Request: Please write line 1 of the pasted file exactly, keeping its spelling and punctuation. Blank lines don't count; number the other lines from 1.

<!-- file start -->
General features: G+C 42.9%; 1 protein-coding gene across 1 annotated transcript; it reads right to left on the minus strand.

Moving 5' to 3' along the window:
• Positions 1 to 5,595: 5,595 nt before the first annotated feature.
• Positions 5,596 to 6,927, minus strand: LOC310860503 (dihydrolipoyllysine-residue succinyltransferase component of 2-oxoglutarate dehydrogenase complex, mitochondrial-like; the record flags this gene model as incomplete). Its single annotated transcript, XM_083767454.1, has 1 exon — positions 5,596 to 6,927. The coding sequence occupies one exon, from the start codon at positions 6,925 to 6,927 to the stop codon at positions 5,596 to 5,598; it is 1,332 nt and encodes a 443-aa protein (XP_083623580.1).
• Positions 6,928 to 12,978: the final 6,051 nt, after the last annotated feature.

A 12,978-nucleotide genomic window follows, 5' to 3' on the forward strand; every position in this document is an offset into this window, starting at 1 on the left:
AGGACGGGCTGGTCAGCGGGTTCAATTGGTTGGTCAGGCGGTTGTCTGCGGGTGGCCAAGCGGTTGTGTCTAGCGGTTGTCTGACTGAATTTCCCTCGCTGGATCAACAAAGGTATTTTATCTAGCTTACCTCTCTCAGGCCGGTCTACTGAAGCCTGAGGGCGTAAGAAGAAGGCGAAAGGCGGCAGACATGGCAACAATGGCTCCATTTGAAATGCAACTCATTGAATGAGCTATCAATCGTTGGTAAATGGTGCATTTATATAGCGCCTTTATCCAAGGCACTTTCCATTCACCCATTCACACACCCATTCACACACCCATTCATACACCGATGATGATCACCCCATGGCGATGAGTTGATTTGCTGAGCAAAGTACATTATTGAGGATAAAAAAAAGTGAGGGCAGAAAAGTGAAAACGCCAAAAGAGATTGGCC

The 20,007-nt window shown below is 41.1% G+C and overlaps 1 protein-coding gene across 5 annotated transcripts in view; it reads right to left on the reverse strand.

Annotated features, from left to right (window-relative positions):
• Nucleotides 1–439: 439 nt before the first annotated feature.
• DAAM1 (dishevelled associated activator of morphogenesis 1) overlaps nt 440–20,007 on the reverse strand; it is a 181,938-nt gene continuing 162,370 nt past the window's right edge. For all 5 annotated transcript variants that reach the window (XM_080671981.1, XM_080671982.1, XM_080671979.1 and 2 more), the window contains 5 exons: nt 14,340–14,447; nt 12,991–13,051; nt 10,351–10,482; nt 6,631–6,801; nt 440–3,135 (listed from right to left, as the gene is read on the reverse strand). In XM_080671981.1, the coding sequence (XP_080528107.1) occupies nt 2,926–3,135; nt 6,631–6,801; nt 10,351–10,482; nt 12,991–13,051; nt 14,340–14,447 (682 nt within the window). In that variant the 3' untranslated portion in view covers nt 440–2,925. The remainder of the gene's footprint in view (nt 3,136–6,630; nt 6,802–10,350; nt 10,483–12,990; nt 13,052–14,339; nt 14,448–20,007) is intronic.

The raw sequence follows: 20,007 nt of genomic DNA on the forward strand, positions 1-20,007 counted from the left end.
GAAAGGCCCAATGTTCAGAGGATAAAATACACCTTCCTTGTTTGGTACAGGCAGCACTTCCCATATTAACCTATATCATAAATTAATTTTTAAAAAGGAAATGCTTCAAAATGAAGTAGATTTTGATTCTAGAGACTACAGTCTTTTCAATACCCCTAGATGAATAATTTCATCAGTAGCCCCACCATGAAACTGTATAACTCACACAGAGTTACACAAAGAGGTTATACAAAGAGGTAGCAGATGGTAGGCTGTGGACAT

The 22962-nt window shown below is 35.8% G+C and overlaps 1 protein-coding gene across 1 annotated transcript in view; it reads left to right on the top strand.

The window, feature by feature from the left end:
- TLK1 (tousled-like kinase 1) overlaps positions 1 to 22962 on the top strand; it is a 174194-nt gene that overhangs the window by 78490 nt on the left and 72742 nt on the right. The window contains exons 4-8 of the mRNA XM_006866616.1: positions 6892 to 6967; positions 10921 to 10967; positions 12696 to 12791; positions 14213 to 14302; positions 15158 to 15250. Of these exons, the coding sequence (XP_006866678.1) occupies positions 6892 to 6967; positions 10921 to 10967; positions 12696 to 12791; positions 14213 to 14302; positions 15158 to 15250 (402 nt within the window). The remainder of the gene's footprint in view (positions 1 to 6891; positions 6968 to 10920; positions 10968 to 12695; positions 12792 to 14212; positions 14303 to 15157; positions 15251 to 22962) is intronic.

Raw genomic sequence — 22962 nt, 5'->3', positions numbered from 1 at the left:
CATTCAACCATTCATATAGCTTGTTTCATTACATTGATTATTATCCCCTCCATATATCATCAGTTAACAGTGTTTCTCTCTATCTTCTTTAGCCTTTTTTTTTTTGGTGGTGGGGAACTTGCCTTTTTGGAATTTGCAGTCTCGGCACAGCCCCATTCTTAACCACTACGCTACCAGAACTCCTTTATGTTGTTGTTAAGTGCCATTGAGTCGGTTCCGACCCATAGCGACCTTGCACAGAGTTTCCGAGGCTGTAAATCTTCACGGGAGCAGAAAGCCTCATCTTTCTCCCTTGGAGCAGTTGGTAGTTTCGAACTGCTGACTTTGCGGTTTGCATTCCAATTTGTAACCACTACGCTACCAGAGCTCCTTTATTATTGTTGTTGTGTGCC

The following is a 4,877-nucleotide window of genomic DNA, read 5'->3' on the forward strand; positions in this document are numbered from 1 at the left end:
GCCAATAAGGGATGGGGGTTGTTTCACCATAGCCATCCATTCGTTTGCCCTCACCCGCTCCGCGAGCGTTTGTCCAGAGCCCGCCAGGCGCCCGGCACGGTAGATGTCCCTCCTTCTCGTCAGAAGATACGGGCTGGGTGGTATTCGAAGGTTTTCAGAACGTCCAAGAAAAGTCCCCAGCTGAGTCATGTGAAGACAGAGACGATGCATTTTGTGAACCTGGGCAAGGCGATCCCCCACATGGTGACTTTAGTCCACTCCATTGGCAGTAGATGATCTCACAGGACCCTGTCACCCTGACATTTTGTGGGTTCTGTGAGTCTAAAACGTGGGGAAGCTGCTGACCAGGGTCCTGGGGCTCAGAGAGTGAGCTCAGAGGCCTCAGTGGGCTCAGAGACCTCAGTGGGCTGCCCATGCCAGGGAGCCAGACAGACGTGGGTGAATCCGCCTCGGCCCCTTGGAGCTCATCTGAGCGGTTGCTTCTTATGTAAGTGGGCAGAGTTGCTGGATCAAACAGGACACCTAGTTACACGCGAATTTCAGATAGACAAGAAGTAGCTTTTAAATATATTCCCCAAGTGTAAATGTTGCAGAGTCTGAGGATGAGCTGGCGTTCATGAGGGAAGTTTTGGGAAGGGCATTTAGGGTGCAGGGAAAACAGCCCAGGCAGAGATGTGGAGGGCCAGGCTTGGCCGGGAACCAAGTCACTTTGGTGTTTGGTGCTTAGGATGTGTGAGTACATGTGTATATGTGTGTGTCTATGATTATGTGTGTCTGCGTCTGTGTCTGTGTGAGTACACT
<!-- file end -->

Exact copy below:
General features: G+C 42.9%; 1 protein-coding gene across 1 annotated transcript; it reads right to left on the minus strand.